Correlates of couples HIV testing and counseling and reported interpersonal barriers to uptake among adolescents and young adults: results from two population-based surveys conducted in Malawi and Zambia


BACKGROUND: Most HIV seroconversions in sub-Saharan Africa occur among adolescents and young adults (AYA, aged 15-24) in heterosexual serodiscordant primary partnerships. Thus, couples HIV testing and counseling (CHTC) is a promising modality to reduce transmission. However, CHTC uptake remains low as partnerships involving AYA tend to be novel and emerging during these formative developmental stages, making CHTC especially challenging. We evaluated correlates of CHTC uptake and age- and gender-specific interpersonal barriers to CHTC.
METHODS: We conducted a pooled analysis using data from Malawi's (2015-2016) and Zambia's (2016) Population-based HIV Impact Assessments, two nationally-representative household surveys. To identify correlates of CHTC with a primary partner, we used multivariable logistic regression. To characterize barriers to CHTC uptake, we used chi-squared tests to determine gender- and age-related differences.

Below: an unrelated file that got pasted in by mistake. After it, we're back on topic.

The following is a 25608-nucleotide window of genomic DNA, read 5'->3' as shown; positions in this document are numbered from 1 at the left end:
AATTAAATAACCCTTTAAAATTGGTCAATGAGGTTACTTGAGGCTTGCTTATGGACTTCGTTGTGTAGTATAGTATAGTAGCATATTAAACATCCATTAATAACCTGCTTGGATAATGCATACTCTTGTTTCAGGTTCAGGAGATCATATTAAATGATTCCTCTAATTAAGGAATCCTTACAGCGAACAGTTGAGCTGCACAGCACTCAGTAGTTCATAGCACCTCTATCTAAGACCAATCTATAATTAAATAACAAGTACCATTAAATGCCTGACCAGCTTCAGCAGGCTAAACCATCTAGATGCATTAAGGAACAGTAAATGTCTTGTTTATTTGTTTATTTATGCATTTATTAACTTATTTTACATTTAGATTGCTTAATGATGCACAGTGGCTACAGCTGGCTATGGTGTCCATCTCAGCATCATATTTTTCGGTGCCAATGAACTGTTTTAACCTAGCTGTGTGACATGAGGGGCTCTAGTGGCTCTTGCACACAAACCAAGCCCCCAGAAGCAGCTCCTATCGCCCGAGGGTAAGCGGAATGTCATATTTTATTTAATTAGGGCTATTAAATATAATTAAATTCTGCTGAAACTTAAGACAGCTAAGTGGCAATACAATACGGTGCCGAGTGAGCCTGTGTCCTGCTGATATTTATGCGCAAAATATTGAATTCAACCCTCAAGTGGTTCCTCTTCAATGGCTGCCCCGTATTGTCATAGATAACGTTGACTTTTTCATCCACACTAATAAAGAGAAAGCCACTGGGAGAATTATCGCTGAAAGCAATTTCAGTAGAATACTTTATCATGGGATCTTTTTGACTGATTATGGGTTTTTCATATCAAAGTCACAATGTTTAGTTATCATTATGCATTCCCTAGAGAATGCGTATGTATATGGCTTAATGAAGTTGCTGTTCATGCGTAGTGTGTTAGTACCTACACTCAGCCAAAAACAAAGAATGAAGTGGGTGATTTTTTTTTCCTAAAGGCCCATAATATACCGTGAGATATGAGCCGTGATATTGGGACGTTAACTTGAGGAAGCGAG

RESULTS: Among 7227 AYA, 37% (2678/7227) engaged in CHTC; of which, most were female (55%), aged 20-24 (63%), and Malawian (54%). CHTC correlates (Figure 1) included female gender (Ref: male; aOR:1.96 [1.65-2.33]), 20-24 years (Ref. 15-19; aaOR:1.39 [1.16-1.67]), Zambian (Ref: Malawian; aOR:2.33 [1.95-2.78]), ever-married/cohabited status (Ref: never; aOR:3.13 [2.51-3.91]), urban setting (Ref: rural; aOR:0.72 [0.56-0.89]), having a partner living with HIV (Ref: HIV-negative; aOR: 0.59 [0.37-0.93]), and not knowing partner's HIV status (Ref: HIV- negative; aOR:0.01 [0.01-0.02]). Reasons for non-engagement varied by gender and age (p<0.001). Males and individuals aged 15-19 were more likely to report an unofficial partnership with their primary partner or never discussing CHTC, while females and individuals aged 20-24 years were more likely to report partner refusal.

CONCLUSIONS: In 2016, CHTC uptake was relatively common among Zambian and Malawian AYA, contradicting reports of low utilization. To build on the positive foundation and amplify CHTC uptake, efforts to develop effective, acceptable interventions targeting men, adolescents, and interpersonal barriers, such as status disclosure and communication, are needed.